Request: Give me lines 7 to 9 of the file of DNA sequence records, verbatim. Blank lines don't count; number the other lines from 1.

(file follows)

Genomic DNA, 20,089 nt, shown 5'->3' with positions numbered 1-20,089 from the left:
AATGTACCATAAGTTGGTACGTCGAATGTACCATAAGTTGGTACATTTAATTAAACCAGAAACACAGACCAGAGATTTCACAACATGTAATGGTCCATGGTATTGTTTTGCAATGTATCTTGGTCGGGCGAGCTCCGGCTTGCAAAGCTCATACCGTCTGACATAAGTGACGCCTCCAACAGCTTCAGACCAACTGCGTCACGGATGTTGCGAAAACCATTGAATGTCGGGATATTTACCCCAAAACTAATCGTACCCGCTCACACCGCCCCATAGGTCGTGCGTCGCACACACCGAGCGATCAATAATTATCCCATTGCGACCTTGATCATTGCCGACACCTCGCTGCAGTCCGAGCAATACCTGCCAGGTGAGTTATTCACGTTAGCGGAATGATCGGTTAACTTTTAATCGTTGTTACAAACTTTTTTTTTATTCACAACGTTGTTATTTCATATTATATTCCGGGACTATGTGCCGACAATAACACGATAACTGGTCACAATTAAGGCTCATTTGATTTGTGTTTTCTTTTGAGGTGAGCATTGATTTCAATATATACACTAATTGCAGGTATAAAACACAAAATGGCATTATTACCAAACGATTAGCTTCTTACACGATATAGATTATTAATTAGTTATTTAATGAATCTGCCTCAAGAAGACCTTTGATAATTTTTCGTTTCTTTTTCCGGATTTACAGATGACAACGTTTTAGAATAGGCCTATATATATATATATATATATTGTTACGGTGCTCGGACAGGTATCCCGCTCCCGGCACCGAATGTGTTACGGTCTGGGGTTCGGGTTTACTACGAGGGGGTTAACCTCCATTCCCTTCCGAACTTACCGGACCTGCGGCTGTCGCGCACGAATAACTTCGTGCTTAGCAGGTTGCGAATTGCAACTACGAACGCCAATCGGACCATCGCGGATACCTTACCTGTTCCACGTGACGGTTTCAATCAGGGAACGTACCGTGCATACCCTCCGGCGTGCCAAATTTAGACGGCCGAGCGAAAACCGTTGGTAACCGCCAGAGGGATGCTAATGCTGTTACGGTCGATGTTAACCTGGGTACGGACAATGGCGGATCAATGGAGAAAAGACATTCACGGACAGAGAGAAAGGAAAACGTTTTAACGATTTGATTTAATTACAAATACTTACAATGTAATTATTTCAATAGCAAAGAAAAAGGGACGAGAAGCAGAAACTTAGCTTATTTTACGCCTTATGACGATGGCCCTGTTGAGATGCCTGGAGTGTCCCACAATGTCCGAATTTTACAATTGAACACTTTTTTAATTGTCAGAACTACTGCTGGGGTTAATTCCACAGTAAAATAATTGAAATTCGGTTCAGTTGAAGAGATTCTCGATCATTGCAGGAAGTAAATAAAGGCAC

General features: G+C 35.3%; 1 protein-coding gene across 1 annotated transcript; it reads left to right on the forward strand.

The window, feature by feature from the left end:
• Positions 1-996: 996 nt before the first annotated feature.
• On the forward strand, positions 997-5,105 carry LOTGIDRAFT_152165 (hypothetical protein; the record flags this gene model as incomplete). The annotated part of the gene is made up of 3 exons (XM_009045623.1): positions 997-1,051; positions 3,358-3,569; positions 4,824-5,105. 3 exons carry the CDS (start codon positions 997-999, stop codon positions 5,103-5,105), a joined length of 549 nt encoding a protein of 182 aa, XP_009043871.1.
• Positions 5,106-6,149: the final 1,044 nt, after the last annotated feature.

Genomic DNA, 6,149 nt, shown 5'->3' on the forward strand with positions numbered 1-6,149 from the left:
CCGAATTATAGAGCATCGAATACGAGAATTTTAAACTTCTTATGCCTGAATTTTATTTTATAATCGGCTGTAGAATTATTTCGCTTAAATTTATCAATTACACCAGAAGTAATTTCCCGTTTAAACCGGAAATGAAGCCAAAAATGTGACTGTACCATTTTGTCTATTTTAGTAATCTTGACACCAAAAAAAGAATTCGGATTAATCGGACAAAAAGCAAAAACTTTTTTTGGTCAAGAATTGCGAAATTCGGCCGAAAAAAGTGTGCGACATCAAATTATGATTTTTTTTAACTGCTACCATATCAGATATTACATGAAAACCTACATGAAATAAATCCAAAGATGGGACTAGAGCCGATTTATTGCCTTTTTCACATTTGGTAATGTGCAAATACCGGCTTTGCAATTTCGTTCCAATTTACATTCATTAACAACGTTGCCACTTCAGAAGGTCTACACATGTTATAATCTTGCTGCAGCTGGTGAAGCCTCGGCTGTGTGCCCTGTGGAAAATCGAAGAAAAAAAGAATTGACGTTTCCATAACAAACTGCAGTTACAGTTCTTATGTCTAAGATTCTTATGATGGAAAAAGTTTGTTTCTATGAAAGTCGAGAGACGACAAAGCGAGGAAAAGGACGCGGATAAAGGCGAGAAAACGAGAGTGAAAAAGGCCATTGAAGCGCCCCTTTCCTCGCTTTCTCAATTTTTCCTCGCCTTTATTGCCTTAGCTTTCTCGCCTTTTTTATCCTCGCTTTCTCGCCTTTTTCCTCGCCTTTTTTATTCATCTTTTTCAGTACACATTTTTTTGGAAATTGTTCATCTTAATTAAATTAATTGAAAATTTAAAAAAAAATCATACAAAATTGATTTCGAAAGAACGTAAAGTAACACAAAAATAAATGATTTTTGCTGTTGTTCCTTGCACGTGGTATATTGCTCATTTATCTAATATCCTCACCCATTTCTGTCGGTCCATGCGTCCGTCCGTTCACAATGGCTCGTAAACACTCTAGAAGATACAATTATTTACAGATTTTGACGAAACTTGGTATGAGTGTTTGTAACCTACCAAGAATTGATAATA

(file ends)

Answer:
• Positions 5,106-6,149: the final 1,044 nt, after the last annotated feature.

Genomic DNA, 6,149 nt, shown 5'->3' on the forward strand with positions numbered 1-6,149 from the left:
CCGAATTATAGAGCATCGAATACGAGAATTTTAAACTTCTTATGCCTGAATTTTATTTTATAATCGGCTGTAGAATTATTTCGCTTAAATTTATCAATTACACCAGAAGTAATTTCCCGTTTAAACCGGAAATGAAGCCAAAAATGTGACTGTACCATTTTGTCTATTTTAGTAATCTTGACACCAAAAAAAGAATTCGGATTAATCGGACAAAAAGCAAAAACTTTTTTTGGTCAAGAATTGCGAAATTCGGCCGAAAAAAGTGTGCGACATCAAATTATGATTTTTTTTAACTGCTACCATATCAGATATTACATGAAAACCTACATGAAATAAATCCAAAGATGGGACTAGAGCCGATTTATTGCCTTTTTCACATTTGGTAATGTGCAAATACCGGCTTTGCAATTTCGTTCCAATTTACATTCATTAACAACGTTGCCACTTCAGAAGGTCTACACATGTTATAATCTTGCTGCAGCTGGTGAAGCCTCGGCTGTGTGCCCTGTGGAAAATCGAAGAAAAAAAGAATTGACGTTTCCATAACAAACTGCAGTTACAGTTCTTATGTCTAAGATTCTTATGATGGAAAAAGTTTGTTTCTATGAAAGTCGAGAGACGACAAAGCGAGGAAAAGGACGCGGATAAAGGCGAGAAAACGAGAGTGAAAAAGGCCATTGAAGCGCCCCTTTCCTCGCTTTCTCAATTTTTCCTCGCCTTTATTGCCTTAGCTTTCTCGCCTTTTTTATCCTCGCTTTCTCGCCTTTTTCCTCGCCTTTTTTATTCATCTTTTTCAGTACACATTTTTTTGGAAATTGTTCATCTTAATTAAATTAATTGAAAATTTAAAAAAAAATCATACAAAATTGATTTCGAAAGAACGTAAAGTAACACAAAAATAAATGATTTTTGCTGTTGTTCCTTGCACGTGGTATATTGCTCATTTATCTAATATCCTCACCCATTTCTGTCGGTCCATGCGTCCGTCCGTTCACAATGGCTCGTAAACACTCTAGAAGATACAATTATTTACAGATTTTGACGAAACTTGGTATGAGTGTTTGTAACCTACCAAGAATTGATAATA